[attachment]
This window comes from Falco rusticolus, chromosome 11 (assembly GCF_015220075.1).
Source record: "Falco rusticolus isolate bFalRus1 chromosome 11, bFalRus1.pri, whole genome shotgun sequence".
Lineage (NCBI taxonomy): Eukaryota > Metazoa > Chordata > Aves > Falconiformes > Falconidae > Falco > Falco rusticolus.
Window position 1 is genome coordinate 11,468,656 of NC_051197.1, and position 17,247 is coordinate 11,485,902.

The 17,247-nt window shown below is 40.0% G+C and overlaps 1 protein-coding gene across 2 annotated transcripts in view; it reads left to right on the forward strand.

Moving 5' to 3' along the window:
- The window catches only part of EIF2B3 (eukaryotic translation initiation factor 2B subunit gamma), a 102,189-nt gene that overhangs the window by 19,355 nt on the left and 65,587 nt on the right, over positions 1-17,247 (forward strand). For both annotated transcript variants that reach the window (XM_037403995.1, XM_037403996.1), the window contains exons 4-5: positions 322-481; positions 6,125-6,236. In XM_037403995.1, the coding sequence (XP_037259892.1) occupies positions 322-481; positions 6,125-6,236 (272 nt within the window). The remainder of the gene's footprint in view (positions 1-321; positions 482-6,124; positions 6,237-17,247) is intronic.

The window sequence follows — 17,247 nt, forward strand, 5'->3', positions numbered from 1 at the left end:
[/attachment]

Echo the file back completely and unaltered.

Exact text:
This window comes from Falco rusticolus, chromosome 11 (assembly GCF_015220075.1).
Source record: "Falco rusticolus isolate bFalRus1 chromosome 11, bFalRus1.pri, whole genome shotgun sequence".
Lineage (NCBI taxonomy): Eukaryota > Metazoa > Chordata > Aves > Falconiformes > Falconidae > Falco > Falco rusticolus.
Window position 1 is genome coordinate 11,468,656 of NC_051197.1, and position 17,247 is coordinate 11,485,902.

The 17,247-nt window shown below is 40.0% G+C and overlaps 1 protein-coding gene across 2 annotated transcripts in view; it reads left to right on the forward strand.

Moving 5' to 3' along the window:
- The window catches only part of EIF2B3 (eukaryotic translation initiation factor 2B subunit gamma), a 102,189-nt gene that overhangs the window by 19,355 nt on the left and 65,587 nt on the right, over positions 1-17,247 (forward strand). For both annotated transcript variants that reach the window (XM_037403995.1, XM_037403996.1), the window contains exons 4-5: positions 322-481; positions 6,125-6,236. In XM_037403995.1, the coding sequence (XP_037259892.1) occupies positions 322-481; positions 6,125-6,236 (272 nt within the window). The remainder of the gene's footprint in view (positions 1-321; positions 482-6,124; positions 6,237-17,247) is intronic.

The window sequence follows — 17,247 nt, forward strand, 5'->3', positions numbered from 1 at the left end: